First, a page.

|co2 and gunshot like explosion||Frith|
Jul 3, 2003 5:52 AM
|Got a flat the other day...replaced the tube and reseated the tire and filled it with a 16g cartridge using a co2 chuck. I didn't have a gauge but the tire felt really hard. |
About 1 minute later BANG!. After investigating I saw that part of the bead had unmounted itself from the rim. would this be the cause of the explosion or would the explosion be the cause of the dismount. A couple things to consider...
The tube had been in my seat pack for quite a while and the zip lock it was in was pretty scuffed and holy indicating some wear....no wear was immediatly visible on the tube itself but that doesn't mean there wasn't any.
the first flat was a slow leak probably caused by a pinch and finalized by taking a corner really tight.
16g co2 too big? It claims it will fill up to 120psi but I didn't really believe that. My tires are rated for 120.
longest post about a flat tire ever?
|re: co2 and gunshot like explosion||Chen2|
Jul 3, 2003 6:02 AM
|I've had the same experience using a floor pump. It was probably due to the tire bead not seating well and/or the tube being caught between the bead and the rim. This seems to be a more common problem with new tires or tires that have a loose fit on the rim. I also choose to use the 16g threaded CO2 cartridges on the road. Next time try filling the tube slowly, stop and check the rim for problems before filling all the way. You can control the rate of fill by slowly turning the cartridge in the chuck.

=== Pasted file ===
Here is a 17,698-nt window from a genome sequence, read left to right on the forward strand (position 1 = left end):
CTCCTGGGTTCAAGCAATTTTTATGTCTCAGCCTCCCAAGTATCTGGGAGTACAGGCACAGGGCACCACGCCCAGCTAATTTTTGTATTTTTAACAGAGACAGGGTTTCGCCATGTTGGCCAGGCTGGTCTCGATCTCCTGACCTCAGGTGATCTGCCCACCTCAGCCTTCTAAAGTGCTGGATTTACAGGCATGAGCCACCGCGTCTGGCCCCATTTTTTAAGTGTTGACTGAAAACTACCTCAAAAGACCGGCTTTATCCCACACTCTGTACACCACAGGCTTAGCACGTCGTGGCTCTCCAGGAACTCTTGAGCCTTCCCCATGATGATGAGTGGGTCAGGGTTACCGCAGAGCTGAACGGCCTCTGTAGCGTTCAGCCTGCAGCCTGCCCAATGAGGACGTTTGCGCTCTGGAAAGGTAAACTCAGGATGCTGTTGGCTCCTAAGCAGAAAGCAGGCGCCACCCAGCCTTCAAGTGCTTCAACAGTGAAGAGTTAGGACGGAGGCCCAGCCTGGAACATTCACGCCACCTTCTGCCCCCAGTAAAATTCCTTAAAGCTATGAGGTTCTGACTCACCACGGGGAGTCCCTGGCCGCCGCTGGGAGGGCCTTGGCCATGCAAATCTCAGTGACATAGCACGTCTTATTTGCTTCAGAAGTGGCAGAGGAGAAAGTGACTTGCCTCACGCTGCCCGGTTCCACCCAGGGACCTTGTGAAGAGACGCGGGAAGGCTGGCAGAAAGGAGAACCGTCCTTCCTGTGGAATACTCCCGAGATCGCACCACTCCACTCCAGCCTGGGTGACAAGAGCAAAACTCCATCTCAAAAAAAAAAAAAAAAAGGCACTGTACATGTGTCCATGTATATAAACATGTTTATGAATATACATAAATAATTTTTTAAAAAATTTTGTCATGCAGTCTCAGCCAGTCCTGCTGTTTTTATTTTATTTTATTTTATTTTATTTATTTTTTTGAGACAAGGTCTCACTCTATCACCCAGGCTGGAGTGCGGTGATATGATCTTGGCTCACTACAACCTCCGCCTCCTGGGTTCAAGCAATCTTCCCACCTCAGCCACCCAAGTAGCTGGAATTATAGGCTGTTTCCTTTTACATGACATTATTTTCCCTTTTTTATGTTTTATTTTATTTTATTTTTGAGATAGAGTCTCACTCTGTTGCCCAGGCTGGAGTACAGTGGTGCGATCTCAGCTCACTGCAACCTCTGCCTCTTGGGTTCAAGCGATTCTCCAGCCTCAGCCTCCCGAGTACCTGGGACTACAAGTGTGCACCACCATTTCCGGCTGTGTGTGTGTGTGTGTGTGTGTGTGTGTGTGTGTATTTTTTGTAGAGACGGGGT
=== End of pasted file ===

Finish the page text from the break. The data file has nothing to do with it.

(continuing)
|Sounds like a pinched tube.||jw25|
Jul 3, 2003 9:02 AM
|It's possible the bead wasn't seated properly, but more likely a section of tube was caught between the tire and rim. I had this happen after a 50 mile ride on the tube (front tire, too), which makes me double-check every time I put a tube in.
When replacing a tube, I remove the old one, check the tire carefully for foreign objects (if it was a puncture), and slightly inflate the new tube. Then fit the valve, and start fitting the tube inside the tire. I tuck it up into the tire, if possible, and try to get it inside the rim. This helps keep it from getting pinched while fitting the other side of the tire.
No matter what, when the tire's fitted, I go around both sides, squeezing the bead away from the rim, and looking for signs of the tube. You shouldn't be able to see it anywhere. If you do, try to work it up inside the tire. Sometimes you can do this by hand, but sometimes you need to add a little air (very little) to pop it up into place. Always check to see if this worked - yes, this means letting the air out again.
16g is big for a 23c tire, but it gives you some spare air for the tube trick above, and makes sure you're up to pressure. I carry 2 12g's and a minipump attachment (Innovations Second Wind) to make sure I have air. 12g should take a 23c tire to 100 psi, which is really plenty for a 150 lb rider like me.